Republican blogger John Tsitrian joins me in criticizing Senators John Thune and Mike Rounds for refusing to give President Obama’s Supreme Court nominee a hearing. Tsitrian says that rejecting any nominee a priori, without reviewing the nominee’s actual qualifications, is antithetical to the values of good South Dakota leaders “who independently examine and analyze their options before coming to conclusions and decisions.”
Tsitrian also catches Senator Rounds misquoting the Constitution:
Senator Rounds comes up even shorter, actually having the gall to misquote the Constitution. In his statement issued yesterday, Rounds, reciting from a letter sent by Mitch Mconnell to the President, claims that the Constitution says that “the President “may” nominate judges of the Supreme Court.” This is such an awful misrepresentation of the Constitution that it calls Mike Rounds’ competence into question. As I noted above, the Constitution is clear. The President “SHALL” nominate, Senator Rounds. It doesn’t say he MAY nominate. Get it? There’s a difference between “shall” and “may.” Obama is only following through on his Constitutional mandate. It would be nice if Senators Rounds and Thune would stand up for themselves and us South Dakotans and do the same [John Tsitrian, “SD Senators Thune And Rounds Are Playing Politics On Obama’s SCOTUS Nominee. Do They Wonder Why The Trump Wrecking Ball Is Demolishing Our GOP?” The Constant Commoner, 2016.03.17].
(Rounds comes up even shorter—har har!)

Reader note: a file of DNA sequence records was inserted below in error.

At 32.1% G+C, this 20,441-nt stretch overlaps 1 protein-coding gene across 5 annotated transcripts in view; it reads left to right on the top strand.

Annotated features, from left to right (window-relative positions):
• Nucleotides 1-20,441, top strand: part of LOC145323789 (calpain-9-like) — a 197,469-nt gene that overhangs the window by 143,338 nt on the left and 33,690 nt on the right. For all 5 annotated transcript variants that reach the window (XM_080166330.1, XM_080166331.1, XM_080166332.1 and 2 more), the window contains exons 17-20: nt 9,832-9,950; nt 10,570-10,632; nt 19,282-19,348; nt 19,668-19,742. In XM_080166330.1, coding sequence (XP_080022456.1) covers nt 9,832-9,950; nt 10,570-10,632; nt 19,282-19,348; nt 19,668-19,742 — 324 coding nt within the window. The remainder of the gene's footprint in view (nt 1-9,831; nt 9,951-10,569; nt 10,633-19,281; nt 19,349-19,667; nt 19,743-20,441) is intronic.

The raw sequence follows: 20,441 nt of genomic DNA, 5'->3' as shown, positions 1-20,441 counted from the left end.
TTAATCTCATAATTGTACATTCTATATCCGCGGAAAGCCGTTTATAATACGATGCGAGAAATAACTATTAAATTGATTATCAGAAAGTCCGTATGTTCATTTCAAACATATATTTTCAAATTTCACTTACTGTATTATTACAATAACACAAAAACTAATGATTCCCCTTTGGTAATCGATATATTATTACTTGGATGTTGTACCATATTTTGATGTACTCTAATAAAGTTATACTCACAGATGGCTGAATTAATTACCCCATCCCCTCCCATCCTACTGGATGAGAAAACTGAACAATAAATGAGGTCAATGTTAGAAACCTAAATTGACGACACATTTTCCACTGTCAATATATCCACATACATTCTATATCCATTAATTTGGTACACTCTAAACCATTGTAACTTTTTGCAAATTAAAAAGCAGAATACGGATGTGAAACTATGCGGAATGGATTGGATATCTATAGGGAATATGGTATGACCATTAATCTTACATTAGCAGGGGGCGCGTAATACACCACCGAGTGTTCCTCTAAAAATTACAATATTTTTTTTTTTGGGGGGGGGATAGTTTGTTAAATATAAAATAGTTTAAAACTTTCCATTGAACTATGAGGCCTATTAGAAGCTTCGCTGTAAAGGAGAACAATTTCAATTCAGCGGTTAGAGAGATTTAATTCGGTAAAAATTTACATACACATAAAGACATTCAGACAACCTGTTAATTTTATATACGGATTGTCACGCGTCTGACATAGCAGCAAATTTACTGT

Tsitrian makes an excellent point. May and shall are very different words. Senator Rounds tries to make it sound as if the President’s action is optional and ignorable. The Constitution uses shall to say the action is mandatory. The inclusion of the Senate after that mandating auxiliary verb—the President “shall nominate, and by and with the Advice and Consent of the Senate, shall appoint Ambassadors, other public Ministers and Consuls, Judges of the supreme Court…”—could indicate that the Senate is under as much obligation as the President to act on nominations. That shall does not require the Senate to rubber-stamp every nominee, but it does suggest that the Senate must go through the process, not just sit on its hands and refuse to consider any nomination. The Constitution most certainly does not say, “The President shall nominate and the Senate shall take a vacation starting in February before the general election.”
Tsitrian tucks into his critique an interesting twist of the argument that the Republican Party has created Donald Trump. I have contended that Donald Trump is simply playing the fiddle that the GOP has strung, appealing to the voodoo economics, xenophobia, and other reason-rejecting Fox News fantasies on which Republicans have campaigned for the last three decades. Yet Tsitrian argues that support for Trump could be a reaction to Republican obstructionism:
Anybody wondering how Donald Trump could suddenly emerge and become the scourge of my Republican Party need only look at the wussiness our SD Senators are showing on the Supreme Court nomination. John Thune and Mike Rounds are the perfect paradigms of the “all talk, no action” catchphrase that practically defines the contempt shown to our leadership by Trump, much to the resounding endorsement that Trump’s campaign has been getting by enough Republican primary voters to put him on track to be the party’s nominee in November [Tsitrian, 2016.03.17].
I’ve suggested Trump voters are a cancer created by Republican free radicals. Tsitrian is suggesting Trump voters are a wave of powerful antibodies aroused by Republican crud and corruption, antibodies that I would contend are running rampant and damaging healthy tissue as well as the disease that provoked their growth. Either way, Thune, Rounds, and their fellow Republicans have put the body politic in peril.